When I first started a business, I was 21, bald, and had the social confidence of an asthmatic fieldmouse.
Fortunately I started my business with an ultra-confident Sales Director, who unfortunately turned out to be both hopeless and completely mental. He punched me in the face during our second board meeting.
At one of our first pitches to a prospective client he bragged how he “wasn’t much of a techie” and “didn’t know how to use email”. These were not inspiring words from a cutting edge web design company.
So in order to feed myself, I rapidly learnt how to sell. In our first year I secured government contracts and FORTUNE 500 clients, all with no money and an office the size of a refrigerator. Let me tell you how.
A new business has no reputation. So at the start, all credibility is on you, the founder.
For my part, I built websites as a student. One in particular – a social network for my university – had grown to thousands of active users, and was raising a lot of controversy on campus.
I made stuff like this simply because I wanted to, and the passion showed. When you can’t find paid work, create stuff for free. Free work is your way of bootstrapping credibility, and you don’t need anyone’s permission to earn it.
I was not a conventional salesman, with slicked back hair and fancy suits. I was however, fiercely enthusiastic and highly knowledgeable. And it turns out that matters more.
People buy from people. You may resent this, but they’re far less moved by your brochure or your features. They evaluate you as a person, and that person had better be convincing. If you are sincerely bubbling over with excitement at all the wonderful things you could do for them, your enthusiasm will win many people over. Your credibility (above) should do the rest.
Confidence will come with time. But the best way to build confidence is to become good at something and get yourself in front of people who will appreciate it.
My first sale – a £3,000 ($5,000) website – was to the residence where I had lived as a student.
These were people I knew. I blagged myself a meeting and sold them on what I could do. I already knew them and what they wanted; they were sold on the basis of my free social network and the fact that they knew me.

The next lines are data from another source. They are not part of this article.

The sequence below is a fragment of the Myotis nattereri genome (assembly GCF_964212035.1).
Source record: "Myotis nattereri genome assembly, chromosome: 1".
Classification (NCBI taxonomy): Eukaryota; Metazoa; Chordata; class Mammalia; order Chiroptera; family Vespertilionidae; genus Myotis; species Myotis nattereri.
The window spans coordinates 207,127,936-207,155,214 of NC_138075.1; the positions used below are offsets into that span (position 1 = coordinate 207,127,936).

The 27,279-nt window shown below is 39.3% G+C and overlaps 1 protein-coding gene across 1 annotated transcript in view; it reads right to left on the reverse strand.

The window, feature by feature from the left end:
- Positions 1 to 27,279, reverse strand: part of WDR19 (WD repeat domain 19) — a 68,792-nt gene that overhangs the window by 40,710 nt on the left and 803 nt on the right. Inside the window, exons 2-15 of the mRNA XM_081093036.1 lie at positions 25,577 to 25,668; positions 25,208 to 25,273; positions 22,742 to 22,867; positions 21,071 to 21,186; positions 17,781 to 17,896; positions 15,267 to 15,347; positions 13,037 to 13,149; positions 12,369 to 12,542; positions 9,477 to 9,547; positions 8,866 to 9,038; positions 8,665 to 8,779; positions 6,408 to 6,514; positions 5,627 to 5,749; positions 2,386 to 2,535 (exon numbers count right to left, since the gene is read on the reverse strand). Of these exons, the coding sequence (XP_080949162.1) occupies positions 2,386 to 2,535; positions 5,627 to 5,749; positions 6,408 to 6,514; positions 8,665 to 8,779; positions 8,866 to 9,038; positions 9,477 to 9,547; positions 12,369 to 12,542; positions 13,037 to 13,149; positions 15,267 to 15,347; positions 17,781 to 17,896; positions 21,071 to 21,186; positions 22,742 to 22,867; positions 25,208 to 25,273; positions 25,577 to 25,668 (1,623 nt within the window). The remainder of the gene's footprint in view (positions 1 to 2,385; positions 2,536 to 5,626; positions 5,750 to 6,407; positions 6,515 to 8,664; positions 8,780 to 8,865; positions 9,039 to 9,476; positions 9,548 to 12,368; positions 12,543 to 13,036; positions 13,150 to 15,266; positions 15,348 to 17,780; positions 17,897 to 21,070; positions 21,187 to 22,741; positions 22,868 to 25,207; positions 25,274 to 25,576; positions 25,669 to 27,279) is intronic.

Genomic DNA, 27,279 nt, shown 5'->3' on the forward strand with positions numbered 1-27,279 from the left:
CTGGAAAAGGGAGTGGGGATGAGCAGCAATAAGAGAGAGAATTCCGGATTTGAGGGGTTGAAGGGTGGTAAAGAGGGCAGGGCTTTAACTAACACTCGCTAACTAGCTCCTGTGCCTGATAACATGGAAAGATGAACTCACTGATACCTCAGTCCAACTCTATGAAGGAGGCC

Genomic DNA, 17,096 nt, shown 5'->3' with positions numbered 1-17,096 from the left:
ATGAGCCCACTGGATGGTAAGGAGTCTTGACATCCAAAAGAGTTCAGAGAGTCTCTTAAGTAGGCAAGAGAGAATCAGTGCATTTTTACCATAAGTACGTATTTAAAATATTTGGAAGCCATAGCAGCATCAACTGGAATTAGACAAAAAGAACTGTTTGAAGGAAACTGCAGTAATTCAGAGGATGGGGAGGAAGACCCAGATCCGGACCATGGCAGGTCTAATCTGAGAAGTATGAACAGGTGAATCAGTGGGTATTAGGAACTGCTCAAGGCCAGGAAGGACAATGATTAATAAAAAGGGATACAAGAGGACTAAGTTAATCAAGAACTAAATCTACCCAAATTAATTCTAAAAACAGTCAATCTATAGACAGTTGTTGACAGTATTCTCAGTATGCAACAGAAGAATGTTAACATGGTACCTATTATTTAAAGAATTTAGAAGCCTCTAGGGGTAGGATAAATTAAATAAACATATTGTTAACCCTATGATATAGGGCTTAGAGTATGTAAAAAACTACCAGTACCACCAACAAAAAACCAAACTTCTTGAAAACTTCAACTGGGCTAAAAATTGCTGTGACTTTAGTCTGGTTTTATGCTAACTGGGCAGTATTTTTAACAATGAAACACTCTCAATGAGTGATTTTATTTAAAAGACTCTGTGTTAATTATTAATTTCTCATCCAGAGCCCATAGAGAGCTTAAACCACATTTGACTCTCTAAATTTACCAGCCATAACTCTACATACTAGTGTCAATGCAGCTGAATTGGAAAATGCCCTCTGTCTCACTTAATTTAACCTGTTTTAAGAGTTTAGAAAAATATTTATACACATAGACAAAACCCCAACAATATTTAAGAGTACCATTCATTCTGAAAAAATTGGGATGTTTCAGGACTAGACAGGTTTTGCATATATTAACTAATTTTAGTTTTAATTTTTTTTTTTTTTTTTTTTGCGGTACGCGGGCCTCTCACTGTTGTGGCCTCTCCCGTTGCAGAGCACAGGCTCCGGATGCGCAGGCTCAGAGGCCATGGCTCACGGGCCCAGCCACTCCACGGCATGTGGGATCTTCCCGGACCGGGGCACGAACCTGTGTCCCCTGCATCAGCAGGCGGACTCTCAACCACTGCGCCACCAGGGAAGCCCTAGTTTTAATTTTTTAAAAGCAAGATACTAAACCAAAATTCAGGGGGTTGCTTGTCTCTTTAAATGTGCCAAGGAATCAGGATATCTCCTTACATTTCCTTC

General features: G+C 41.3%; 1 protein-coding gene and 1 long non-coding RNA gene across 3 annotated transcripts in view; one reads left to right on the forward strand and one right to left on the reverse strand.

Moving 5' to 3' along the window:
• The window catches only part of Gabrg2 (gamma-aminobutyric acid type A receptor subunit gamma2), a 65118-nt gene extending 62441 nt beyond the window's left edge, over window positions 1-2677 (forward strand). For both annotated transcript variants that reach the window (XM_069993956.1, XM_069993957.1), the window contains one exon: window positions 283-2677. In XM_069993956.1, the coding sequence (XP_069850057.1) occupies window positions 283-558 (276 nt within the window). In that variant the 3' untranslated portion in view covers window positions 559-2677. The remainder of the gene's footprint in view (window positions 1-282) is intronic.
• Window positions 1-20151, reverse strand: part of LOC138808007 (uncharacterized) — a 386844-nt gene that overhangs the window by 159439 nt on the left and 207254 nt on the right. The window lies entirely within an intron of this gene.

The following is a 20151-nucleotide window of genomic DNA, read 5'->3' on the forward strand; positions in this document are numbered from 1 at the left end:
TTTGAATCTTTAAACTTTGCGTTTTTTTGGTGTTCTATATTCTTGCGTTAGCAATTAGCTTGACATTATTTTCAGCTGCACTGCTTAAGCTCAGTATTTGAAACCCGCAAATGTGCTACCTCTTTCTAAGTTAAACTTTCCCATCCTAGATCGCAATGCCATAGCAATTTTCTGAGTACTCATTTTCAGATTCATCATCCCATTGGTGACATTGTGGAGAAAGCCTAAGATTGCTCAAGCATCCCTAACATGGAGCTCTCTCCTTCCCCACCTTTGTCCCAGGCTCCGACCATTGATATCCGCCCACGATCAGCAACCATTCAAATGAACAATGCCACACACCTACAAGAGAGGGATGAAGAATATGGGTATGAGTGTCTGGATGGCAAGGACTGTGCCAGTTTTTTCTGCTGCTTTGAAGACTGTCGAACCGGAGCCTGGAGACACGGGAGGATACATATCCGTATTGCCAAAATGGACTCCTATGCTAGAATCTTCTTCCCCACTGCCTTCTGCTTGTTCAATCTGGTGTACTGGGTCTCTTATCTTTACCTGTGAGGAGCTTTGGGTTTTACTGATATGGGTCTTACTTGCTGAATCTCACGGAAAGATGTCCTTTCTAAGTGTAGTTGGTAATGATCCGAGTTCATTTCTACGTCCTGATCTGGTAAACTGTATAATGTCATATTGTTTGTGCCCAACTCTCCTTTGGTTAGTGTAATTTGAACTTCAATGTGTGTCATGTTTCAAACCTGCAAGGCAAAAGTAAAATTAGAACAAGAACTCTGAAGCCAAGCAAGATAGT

This is the key. People buy from who they know. You probably don’t want to hear that, but that doesn’t mean it’s not true. Just being vaguely known by that guy who knows that guy is enough to get you in the door of most places.
I sold to the school where I’d studied at university. I pitched to the companies where my friends were working. Every single person I knew, however low-level they might seem, was a potential inroad to another opportunity. This alone got me a sale to a FORTUNE 500 company (3M) in our first year.
Later I would learn about ‘networking events’, but I didn’t use any for the first 6 years of my business. The best lead is always from someone you already know, and the biggest mistake people make is assuming that they don’t know anyone.
My first tiny sale to a department of a university suddenly gave me the ability to say “I did a website for this university”. Nevermind that it was a small project; it could have been free. The most powerful indicator of credibility is not your work, it’s the names you can associate with.
One great side effect of big names is they tend to have lots of staff, who move on to other organisations and recommend you. Someone from that university started working for a local council, and soon I had my first government client. Someone there moved on and I had another. Big names attract big names.
Another great thing about big names – you can grow within them. Over the next 5 years that small school website let us pitch for their parent department, and ultimately the whole university – over 20,000 webpages and a lot more money. We never lost that contract in 10 years.
Crucially: deliver on service. If you don’t make your clients happy, none of this will happen.
You want to look presentable, of course, but don’t invest your hopes into this. Your appearance won’t win many sales, but a bad appearance will certainly cost you some. Don’t be the smartarse kid who doesn’t realise he needs a haircut, shower or deodorant.
Master speaking and writing clearly. The quality of your communication is one of the strongest indicators people will use when judging you; it can make a smart kid sound stupid, or an idiot sound vaguely intelligent. If you don’t know how to use apostrophes or capital letters, you’d best believe people who do will not judge you kindly. And they will never tell you.
Don’t mistake professional communication for fancy words and long sentences. If you can say a lot with a little, you’ve a much better chance of being heard and respected.
If your sales strategy involves SEO or ‘Social marketing’, get a new strategy. Ask people who use those things – they work in the long term, and mostly as embellishment for established businesses. You are not Coca-Cola. Plan accordingly.
Advertising is almost always a fiery pit where your money goes to die. Look for what other companies like yourself (early stage, same industry) are doing with their advertising, and whether they appear to be successful. If you do advertise, spend lightly.
Don’t waste money on premature status symbols. Dropping cash on a fancy watch / car / office has terrible ROI – it might make you feel good, but it barely touches your odds of selling. I didn’t even have a car for my first 5 years of business and I was able to win contracts worth £100k ($160k) / year.
By the way, I bought my face-punching Sales Director out after a year. Lovely fellow – but let’s just say he sold his 49% share of the company for less than it’s worth 12 years later. Ho hum.
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